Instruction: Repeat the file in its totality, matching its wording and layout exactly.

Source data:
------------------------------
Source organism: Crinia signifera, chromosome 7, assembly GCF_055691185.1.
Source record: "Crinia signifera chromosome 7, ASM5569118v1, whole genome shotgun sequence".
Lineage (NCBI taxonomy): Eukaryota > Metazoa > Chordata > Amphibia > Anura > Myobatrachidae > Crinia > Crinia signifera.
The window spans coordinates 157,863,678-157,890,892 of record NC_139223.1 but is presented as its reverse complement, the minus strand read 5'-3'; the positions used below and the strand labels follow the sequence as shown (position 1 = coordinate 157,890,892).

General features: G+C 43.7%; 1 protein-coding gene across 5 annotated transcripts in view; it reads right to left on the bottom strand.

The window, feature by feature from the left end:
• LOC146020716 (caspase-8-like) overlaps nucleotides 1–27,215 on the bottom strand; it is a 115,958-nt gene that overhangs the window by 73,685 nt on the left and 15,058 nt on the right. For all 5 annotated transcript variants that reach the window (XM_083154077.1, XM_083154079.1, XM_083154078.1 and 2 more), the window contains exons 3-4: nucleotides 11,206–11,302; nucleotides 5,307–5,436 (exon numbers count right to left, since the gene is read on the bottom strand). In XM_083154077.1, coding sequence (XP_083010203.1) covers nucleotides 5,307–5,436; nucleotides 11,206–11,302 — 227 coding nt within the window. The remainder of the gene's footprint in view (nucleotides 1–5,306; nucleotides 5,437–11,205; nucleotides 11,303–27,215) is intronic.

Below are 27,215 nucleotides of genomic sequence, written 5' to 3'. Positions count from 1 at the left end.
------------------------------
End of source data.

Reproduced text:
Source organism: Crinia signifera, chromosome 7, assembly GCF_055691185.1.
Source record: "Crinia signifera chromosome 7, ASM5569118v1, whole genome shotgun sequence".
Lineage (NCBI taxonomy): Eukaryota > Metazoa > Chordata > Amphibia > Anura > Myobatrachidae > Crinia > Crinia signifera.
The window spans coordinates 157,863,678-157,890,892 of record NC_139223.1 but is presented as its reverse complement, the minus strand read 5'-3'; the positions used below and the strand labels follow the sequence as shown (position 1 = coordinate 157,890,892).

General features: G+C 43.7%; 1 protein-coding gene across 5 annotated transcripts in view; it reads right to left on the bottom strand.

The window, feature by feature from the left end:
• LOC146020716 (caspase-8-like) overlaps nucleotides 1–27,215 on the bottom strand; it is a 115,958-nt gene that overhangs the window by 73,685 nt on the left and 15,058 nt on the right. For all 5 annotated transcript variants that reach the window (XM_083154077.1, XM_083154079.1, XM_083154078.1 and 2 more), the window contains exons 3-4: nucleotides 11,206–11,302; nucleotides 5,307–5,436 (exon numbers count right to left, since the gene is read on the bottom strand). In XM_083154077.1, coding sequence (XP_083010203.1) covers nucleotides 5,307–5,436; nucleotides 11,206–11,302 — 227 coding nt within the window. The remainder of the gene's footprint in view (nucleotides 1–5,306; nucleotides 5,437–11,205; nucleotides 11,303–27,215) is intronic.

Below are 27,215 nucleotides of genomic sequence, written 5' to 3'. Positions count from 1 at the left end.